Probably none. No known native species within the genus Helichrysum in California.


Sources of information:

Observational-DiTomaso


Section 2: Invasiveness
Question 2.1 Role of anthropogenic and natural disturbance
in establishment?
B Observational
Describe role of disturbance:

Appears in coastal shrub areas in absence of human activity and even in sites inaccessible to most humans.


Sources of information:

Question 2.2 Local rate of spread with no management? B Observational
Describe rate of spread:

Has been naturalized for at least 35 years. Appears to be increasing, but may not be doubling <10 years. Reported in Marin Flora in 1969 and in the Mendocino flora in 1990.


Sources of information:

Observational-DiTomaso


Question 2.3 Recent trend in total area infested within state? B Observational
Describe trend:

Same as applied to 2.2. Since populations are still localized and left uncontrolled, it is likely that it is not doubling in <10 years.


Sources of information:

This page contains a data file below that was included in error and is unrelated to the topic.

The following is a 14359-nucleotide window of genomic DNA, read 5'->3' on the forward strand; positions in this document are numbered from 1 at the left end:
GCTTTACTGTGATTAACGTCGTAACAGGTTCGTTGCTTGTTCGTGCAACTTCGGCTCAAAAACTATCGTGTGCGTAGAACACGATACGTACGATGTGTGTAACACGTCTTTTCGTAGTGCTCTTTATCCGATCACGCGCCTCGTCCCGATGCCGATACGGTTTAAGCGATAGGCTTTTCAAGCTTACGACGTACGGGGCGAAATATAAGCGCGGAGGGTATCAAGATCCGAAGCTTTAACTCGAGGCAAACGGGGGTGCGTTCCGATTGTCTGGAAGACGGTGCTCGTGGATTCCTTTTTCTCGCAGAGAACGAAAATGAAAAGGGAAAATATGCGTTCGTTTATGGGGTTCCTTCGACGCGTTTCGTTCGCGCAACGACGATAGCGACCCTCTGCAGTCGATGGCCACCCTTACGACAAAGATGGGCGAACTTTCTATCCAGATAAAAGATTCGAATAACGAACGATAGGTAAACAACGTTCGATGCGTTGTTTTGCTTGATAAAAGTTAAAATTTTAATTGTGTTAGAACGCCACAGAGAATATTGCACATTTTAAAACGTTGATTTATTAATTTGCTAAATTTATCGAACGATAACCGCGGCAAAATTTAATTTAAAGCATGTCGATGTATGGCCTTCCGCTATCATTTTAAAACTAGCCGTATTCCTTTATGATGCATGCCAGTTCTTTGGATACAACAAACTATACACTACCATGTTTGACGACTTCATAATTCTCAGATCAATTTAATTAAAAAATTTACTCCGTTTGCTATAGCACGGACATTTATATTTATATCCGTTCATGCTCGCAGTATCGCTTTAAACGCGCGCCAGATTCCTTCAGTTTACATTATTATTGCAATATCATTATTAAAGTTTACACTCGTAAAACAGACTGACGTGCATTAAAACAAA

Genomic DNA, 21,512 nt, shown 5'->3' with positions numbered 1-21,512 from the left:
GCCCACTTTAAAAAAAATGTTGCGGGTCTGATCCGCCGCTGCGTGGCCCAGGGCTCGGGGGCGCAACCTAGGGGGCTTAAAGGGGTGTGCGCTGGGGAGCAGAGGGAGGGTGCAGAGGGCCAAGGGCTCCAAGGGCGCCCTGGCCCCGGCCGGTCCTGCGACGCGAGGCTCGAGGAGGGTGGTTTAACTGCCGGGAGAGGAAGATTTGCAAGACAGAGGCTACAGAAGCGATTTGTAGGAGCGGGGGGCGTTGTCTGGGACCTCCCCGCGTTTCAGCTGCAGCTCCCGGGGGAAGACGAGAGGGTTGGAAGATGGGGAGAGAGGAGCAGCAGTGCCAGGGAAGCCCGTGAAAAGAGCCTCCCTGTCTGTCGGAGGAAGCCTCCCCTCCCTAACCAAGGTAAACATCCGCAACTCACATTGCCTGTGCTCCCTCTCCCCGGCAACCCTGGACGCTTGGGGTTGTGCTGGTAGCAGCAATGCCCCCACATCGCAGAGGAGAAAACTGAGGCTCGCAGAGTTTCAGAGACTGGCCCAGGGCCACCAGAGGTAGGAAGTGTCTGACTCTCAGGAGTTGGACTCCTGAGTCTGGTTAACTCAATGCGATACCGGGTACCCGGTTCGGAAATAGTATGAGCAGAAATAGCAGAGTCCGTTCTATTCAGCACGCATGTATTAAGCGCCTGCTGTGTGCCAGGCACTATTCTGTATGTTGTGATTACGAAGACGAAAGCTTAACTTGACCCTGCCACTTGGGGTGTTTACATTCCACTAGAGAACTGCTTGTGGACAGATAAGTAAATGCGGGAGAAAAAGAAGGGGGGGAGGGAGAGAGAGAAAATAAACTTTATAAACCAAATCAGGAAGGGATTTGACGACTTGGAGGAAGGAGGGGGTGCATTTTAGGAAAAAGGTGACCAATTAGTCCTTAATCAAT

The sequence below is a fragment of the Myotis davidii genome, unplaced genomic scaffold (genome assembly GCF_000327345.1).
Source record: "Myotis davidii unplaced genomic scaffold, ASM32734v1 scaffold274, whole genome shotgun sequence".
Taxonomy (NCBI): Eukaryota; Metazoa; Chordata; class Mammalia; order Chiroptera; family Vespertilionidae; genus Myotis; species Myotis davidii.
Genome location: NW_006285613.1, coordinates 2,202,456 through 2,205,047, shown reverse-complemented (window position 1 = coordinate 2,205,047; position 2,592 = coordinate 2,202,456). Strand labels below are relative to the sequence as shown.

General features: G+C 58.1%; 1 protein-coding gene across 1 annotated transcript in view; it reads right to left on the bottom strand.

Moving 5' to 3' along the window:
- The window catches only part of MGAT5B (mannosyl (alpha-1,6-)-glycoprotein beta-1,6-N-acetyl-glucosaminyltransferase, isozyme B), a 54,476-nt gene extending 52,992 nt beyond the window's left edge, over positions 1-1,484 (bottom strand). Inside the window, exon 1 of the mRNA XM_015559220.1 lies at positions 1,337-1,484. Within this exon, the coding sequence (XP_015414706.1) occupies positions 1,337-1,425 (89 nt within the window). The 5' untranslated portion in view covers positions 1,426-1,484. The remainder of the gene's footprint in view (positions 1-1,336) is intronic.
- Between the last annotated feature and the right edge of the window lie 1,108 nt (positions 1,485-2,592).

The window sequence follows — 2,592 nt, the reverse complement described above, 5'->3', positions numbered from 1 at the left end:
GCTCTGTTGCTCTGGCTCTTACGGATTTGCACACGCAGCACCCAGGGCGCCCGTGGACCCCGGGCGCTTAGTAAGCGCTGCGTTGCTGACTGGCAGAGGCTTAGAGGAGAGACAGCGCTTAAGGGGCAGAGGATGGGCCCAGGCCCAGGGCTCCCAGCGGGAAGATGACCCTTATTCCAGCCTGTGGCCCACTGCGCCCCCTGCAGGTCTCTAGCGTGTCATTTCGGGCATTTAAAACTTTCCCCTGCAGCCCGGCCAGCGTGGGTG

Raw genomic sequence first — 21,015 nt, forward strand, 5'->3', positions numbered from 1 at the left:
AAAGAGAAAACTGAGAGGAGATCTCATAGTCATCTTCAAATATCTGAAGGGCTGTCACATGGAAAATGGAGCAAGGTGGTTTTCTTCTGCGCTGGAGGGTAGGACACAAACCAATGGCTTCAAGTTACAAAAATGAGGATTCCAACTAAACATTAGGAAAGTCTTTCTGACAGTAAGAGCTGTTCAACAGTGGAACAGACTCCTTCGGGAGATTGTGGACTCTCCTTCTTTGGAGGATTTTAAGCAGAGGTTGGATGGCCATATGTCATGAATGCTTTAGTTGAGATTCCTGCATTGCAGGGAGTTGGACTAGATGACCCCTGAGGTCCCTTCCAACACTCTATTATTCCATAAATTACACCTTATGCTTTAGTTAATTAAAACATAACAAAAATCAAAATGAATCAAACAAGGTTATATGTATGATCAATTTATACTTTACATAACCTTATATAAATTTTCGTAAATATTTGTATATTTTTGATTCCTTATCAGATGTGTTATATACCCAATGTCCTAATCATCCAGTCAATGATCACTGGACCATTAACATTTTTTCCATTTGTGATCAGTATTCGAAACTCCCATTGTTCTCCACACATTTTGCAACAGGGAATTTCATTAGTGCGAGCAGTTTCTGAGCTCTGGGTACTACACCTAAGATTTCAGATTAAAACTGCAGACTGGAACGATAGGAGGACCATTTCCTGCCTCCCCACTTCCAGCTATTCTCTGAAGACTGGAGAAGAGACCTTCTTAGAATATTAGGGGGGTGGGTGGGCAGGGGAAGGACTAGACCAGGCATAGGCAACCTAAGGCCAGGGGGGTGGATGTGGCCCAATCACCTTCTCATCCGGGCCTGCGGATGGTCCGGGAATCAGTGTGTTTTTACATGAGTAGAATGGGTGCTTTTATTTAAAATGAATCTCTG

Observational-DiTomaso


Question 2.4 Innate reproductive potential? A Other Published Material
Describe key reproductive characteristics:

Produces seed and reproduces vegetatively by fragmentation of stems. Plants are brittle and break off easily. Stem fragments can root at nodes.


Sources of information:

Question 2.5 Potential for human-caused dispersal? A Other Published Material
Identify dispersal mechanisms:

Still sold by nursery industry and can move throughout coastal areas this way. Long distance movement by landscapers and subsequent short distance movement by seeds and vegetative fragments.


Sources of information:

Sigg, J. 1997. CalEPPC News 5(1):8; Observational-DiTomaso


Question 2.6 Potential for natural long-distance dispersal? D Other Published Material
Identify dispersal mechanisms:

Seeds not reported to disperse long distances with wind. Fragments probably remain localized unless dispersed by animals, but this is unknown.


Sources of information:

Question 2.7 Other regions invaded? U
Identify other regions:

Unknown


Sources of information:

Section 3: Distribution
Question 3.1 Ecological amplitude/Range? B Other Published Material

Coastal shrub areas in Marin County most commonly invaded. Occasionally found on coastal bluff scrub in North Coast. Reported in coastal mixed conifer forests in Monterey County (Del Monte Forest). Introduced as an ornamental in the 1960s. Expected to invade coastal grasslands but no current reports.


Sources of information: